Determining the Cause of Your Dog’s Panting

Why does your dog pant? Let us count the whys.


I’m awakened by the exhalation of my Border Collie’s warm breath on my face: heh-heh-heh. I slowly open one eye and focus on the nose just inches from my own. I may be anthropomorphizing, but I suspect he’s grinning. There it is again – a breathy heh-heh-heh. Wait a minute! Is he just panting or is he laughing at me?


Given the way dogs are designed, panting is a very normal bodily function. Dogs don’t have sweat glands throughout their body to expel heat like humans do. The only sweat glands they have are located on the pads of their paws. So what else can this canine body do to cool itself down? Pant.

Panting is the action of opening the mouth, sticking out the tongue, and rapidly, rhythmically breathing through the mouth. It’s a dog’s personal cooling system. This mode of quick breathing increases the air intake to the mucous membranes of the mouth and upper respiratory tract, causing evaporation, which in turn helps to reduce body temperature and cool the dog.

When resting, dogs take between 10 and 34 breaths a minute, depending on their size. Panting increases when the environment is warm and during and after exercise. Familiarize yourself with your dog’s everyday breathing and panting style so you’ll be aware of any changes in the pattern. There are times when this change can be cause for concern or require emergency care. Some of the reasons or situations when a dog’s panting may indicate he’s in trouble include:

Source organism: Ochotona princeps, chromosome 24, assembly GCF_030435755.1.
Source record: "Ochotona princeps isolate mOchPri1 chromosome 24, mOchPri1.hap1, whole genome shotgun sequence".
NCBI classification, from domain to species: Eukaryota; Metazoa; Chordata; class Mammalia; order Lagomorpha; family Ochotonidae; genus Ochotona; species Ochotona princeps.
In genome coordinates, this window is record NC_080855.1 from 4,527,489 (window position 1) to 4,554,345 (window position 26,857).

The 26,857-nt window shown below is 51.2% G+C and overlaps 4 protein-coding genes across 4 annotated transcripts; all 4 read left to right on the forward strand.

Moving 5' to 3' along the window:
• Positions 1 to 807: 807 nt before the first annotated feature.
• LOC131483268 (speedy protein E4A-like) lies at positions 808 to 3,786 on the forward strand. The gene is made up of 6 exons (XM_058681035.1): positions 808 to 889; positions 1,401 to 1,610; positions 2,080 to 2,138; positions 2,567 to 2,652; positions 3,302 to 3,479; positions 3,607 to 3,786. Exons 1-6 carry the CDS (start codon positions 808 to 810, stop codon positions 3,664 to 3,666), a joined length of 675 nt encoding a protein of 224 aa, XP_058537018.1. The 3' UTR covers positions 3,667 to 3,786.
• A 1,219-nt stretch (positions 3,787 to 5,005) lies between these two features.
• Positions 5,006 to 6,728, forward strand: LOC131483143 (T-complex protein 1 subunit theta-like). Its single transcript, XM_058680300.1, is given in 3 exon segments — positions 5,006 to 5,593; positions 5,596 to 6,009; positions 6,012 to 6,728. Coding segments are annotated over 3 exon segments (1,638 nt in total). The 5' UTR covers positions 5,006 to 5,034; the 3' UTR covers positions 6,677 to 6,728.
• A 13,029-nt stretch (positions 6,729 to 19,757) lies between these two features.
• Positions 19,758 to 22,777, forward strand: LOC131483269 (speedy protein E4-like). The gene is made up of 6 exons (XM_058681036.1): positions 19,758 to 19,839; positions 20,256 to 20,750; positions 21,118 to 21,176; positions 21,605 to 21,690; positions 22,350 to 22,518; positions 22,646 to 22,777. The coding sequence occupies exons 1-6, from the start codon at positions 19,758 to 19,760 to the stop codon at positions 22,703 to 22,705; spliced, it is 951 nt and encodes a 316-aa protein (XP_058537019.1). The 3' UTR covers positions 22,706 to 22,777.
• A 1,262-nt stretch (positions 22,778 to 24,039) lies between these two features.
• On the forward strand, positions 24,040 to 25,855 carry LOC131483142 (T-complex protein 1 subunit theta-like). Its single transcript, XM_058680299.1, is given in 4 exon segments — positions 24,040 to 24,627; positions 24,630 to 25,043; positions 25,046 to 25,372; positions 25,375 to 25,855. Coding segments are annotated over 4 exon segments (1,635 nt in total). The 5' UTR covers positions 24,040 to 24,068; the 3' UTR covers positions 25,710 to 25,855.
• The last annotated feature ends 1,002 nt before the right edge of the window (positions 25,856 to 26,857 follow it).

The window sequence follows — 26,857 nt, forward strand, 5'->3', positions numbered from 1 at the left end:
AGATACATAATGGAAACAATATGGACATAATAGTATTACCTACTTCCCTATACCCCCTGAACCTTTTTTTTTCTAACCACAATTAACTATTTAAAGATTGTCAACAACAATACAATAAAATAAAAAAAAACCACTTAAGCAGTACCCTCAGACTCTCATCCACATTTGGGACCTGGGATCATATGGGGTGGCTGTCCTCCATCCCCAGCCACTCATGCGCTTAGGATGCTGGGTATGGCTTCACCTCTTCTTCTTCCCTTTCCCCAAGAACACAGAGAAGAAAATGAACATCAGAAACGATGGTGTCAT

It’s Too Hot!
Heatstroke can occur in any environment, but is more likely to happen during warm or hot weather, when your dog is becoming over extended during exercise, or if left in a closed car where temperatures can quickly become deadly. Heatstroke (hyperthermia) symptoms include excessive panting, deep red tongue and gums, glassy eyes, weakness, fast heart rate, drooling, seizures, nausea and/or vomiting, diarrhea, and a body temperature over 104˚ F. This is a medical emergency; a quick response can save his life.

Pugs and Bulldogs and Pekingese, oh my!
Brachycephalic breeds in particular are more prone to heatstroke and excessive panting due to their facial structure (and they may snore loudly!). This facial structure, comprised of a compressed upper jaw and a short muzzle with abnormally small nasal passages, a distorted larynx and narrow windpipe, makes it difficult for a brachycephalic dog to inhale sufficient amounts of air through his nose; he must often resort to open-mouth breathing.

Dogs with this type anatomy may tend to avoid strenuous exercise and can become short of breath following any mild exertion, excitement, or stress. They tend to be less tolerant of heat as they often can’t pant enough to regulate their body temperature and thus can require extra careful monitoring when exercising or in warm/hot environments.

Hide Pain I Will
As we know, dogs are Jedi masters at hiding pain. But panting can give them away. Be aware that panting is usually only one of a number of symptoms of pain; look for other signs such as restlessness, enlarged pupils, anxiety, reluctance to lie down, and licking or biting at a particular site.